workplaceIn a review of Cubed, Nikil Saval's history of the office, Jenny Diski considers the way that the pleasures of the office, and those of the idea of business, mask the reality of what is produced by office work: "But the actual work, what needs to be done with all the desirable sundries, the reason for them, wasn't clear. Obviously mostly it had to do with paper. Books were kept and letters written, loose-leaf papers filed. But what the letters were about, what was written in the books that were kept, wasn't even vaguely known. Some instinct kept me from demanding detail, perhaps because of a correct suspicion that the actual business of business was the very least of the pleasures of the office. What is done in offices, to generalise, is pretty boring and derivative, being at the hands-off service-end of those other places of work where things got made, mined, taught or sold. Work that is always about something other than itself. Paperwork. Allowed to play, I typed 'Dear Sir' at the desk on the huge typewriter, sitting high on the chair, legs dangling. And ended 'Yours Faithfully' ('Sincerely' only after a named 'Dear' - I learned that very young), after which I squiggled an elaborate signature that bore no relation to the alphabet. In the space between I let my fingers run riot over the keys, to produce a gobbledygook body of the letter that probably made as much sense to me as most of the real correspondence would have. The accoutrements and contraptions of the office were the delight, the actual commerce remained not so much a secret as an unwanted answer to an uncompelling mystery. Like the most extraordinary couture, Alexander McQueen's designs, say. You delight in and admire them, gorgeously and dramatically displayed in the videos of professional mannequins on runways, but you don't want to see them in everyday action, being worn disappointingly as clothes, in real life, to dull receptions or dinners without the special lighting and the right pose (how many frocks are designed to be sat down in?), by people who have them only because they are rich."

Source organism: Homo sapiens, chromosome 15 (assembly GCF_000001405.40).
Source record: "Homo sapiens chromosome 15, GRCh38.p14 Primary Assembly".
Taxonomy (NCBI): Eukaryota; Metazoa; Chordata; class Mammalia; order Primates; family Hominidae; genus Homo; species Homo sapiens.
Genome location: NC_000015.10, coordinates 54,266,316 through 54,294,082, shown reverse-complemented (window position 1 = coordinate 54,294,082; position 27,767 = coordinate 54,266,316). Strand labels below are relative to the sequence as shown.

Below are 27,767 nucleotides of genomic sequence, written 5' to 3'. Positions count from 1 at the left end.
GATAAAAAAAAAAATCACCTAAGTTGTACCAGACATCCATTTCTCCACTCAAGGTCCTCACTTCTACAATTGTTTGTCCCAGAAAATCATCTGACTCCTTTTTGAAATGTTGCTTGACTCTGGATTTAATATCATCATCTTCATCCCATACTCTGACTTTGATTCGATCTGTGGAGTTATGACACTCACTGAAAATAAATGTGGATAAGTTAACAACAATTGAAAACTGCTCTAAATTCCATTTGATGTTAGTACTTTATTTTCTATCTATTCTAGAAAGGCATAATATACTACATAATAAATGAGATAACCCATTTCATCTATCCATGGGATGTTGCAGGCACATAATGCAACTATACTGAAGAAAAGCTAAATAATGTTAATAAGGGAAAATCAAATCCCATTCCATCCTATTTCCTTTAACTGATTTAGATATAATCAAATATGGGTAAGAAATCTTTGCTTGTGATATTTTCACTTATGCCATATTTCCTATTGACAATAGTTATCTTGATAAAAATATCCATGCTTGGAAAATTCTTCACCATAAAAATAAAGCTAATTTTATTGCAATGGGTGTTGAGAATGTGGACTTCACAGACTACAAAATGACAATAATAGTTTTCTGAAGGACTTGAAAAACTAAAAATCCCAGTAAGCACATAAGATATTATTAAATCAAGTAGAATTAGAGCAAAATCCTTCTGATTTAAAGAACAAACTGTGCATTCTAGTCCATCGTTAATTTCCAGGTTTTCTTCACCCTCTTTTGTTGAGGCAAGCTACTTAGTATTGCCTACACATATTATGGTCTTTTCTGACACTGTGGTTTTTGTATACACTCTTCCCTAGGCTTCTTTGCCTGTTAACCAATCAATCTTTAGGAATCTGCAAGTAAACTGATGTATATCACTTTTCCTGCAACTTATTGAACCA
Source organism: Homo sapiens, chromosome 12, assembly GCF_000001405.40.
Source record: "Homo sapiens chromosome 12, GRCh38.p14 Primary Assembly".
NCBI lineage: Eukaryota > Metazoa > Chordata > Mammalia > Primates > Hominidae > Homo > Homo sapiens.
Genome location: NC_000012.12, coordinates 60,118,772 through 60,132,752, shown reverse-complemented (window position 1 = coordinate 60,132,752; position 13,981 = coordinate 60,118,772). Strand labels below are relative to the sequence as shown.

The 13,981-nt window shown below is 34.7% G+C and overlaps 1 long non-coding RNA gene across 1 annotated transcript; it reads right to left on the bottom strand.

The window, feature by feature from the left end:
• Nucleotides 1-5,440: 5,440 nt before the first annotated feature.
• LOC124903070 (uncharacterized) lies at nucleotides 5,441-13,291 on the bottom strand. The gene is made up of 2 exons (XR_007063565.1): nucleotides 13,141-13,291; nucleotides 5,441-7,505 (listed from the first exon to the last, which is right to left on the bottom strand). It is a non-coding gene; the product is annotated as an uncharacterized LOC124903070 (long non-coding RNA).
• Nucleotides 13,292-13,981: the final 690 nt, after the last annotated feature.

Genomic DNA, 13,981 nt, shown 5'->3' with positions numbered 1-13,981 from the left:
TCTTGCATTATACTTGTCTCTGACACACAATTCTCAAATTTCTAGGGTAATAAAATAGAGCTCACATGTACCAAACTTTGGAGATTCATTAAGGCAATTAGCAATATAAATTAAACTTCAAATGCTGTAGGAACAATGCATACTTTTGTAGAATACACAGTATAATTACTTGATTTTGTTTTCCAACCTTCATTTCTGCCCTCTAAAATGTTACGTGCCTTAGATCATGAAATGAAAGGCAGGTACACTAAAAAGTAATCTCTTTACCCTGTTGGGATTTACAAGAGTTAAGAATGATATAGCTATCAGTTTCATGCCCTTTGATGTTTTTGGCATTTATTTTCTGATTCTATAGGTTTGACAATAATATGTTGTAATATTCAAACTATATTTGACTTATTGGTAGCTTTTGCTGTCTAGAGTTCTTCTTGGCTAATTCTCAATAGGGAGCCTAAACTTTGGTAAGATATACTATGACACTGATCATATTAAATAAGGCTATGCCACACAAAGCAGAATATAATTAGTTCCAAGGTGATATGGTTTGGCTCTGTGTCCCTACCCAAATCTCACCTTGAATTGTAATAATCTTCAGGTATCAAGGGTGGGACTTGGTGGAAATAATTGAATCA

America Drops a Nuclear Bomb

atomic_bombThe New Yorker has put its whole archive online for free, for a limited time (of course). Over the next few weeks, we'll be combing the archives, finding articles worth your attention. This week we point to John Hershey's poignant account of what happened when American war planes dropped the atom bomb on the Japanese city of Hiroshima, an article that took up an entire issue of the magazine and has also since been published as a book.

 

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100/10100/10 MEMBERSHIP CHALLENGE!

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conference_14SAVE THE DATE - 2014 FALL CONFERENCE

October 9-10

The Hannah Arendt Center's annual fall conference, The Unmaking of Americans: Are There Still American Values Worth Fighting For?, will be held this year on October 9-10!

Registration is now OPEN! You can register here!

Want to know more about the schedule of the conference? Please click for details here!

Learn more about the conference here.

 

 

 

From the Arendt Center Blog

This week on the Blog, Lance Strate discusses Arendt's thoughts on the loss of the public realm in the Quote of the Week. Austrian-British philosopher Ludwig Wittgenstein provides this week's Thought on Thinking. We look back on a lecture Douglas Irvin delivered in 2012 on the origins of genocide in our Video Archives. And Roger Berkowitz observes how radical viewpoints perpetuate the conflict in the Middle East in the Weekend Read.